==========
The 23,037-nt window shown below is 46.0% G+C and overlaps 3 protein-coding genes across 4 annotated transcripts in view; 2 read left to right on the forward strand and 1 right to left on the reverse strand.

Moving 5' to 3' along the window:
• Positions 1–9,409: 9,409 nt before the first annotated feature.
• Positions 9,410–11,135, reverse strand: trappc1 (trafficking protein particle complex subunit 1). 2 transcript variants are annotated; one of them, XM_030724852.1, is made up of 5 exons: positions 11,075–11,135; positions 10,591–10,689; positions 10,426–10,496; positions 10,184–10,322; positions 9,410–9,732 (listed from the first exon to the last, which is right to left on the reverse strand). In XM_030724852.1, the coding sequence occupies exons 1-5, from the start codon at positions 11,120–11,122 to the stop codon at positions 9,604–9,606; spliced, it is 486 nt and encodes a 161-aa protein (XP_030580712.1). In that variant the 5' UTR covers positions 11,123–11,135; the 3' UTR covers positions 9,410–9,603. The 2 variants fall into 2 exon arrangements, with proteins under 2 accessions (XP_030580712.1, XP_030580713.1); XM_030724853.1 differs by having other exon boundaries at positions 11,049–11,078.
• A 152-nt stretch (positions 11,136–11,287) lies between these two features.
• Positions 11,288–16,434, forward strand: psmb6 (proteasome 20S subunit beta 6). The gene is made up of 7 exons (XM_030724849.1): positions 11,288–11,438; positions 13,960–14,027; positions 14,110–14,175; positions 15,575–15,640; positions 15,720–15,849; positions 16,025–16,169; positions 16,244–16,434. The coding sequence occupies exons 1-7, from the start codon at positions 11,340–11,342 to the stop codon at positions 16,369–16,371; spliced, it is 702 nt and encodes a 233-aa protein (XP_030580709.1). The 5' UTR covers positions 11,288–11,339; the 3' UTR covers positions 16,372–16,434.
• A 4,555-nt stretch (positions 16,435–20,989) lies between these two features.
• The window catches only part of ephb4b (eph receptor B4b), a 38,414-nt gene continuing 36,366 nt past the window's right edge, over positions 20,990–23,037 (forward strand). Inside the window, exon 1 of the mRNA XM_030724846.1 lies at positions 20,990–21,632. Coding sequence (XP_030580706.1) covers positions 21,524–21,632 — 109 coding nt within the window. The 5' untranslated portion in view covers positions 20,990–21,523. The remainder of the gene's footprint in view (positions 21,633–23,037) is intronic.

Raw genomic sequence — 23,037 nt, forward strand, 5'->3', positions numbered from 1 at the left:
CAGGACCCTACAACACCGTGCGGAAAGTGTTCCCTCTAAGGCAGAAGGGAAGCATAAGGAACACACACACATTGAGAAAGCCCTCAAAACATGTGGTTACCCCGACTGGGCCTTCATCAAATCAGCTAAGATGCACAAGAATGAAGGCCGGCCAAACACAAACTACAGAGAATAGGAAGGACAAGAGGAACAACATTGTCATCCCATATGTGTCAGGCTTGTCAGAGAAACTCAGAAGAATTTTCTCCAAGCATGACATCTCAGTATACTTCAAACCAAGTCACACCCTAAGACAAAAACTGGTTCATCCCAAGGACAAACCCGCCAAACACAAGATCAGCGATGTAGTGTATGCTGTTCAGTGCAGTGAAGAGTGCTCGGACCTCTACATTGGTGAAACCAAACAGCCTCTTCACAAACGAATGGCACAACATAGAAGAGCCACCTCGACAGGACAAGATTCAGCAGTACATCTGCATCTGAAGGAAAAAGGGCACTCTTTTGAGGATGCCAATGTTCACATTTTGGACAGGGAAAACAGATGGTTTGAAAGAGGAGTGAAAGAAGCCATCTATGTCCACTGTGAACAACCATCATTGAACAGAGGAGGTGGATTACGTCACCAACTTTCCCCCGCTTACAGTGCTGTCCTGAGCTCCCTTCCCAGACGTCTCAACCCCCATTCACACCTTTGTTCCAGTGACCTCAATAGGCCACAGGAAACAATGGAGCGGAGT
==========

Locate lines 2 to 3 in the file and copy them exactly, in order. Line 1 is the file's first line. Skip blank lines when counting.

Moving 5' to 3' along the window:
• Positions 1–9,409: 9,409 nt before the first annotated feature.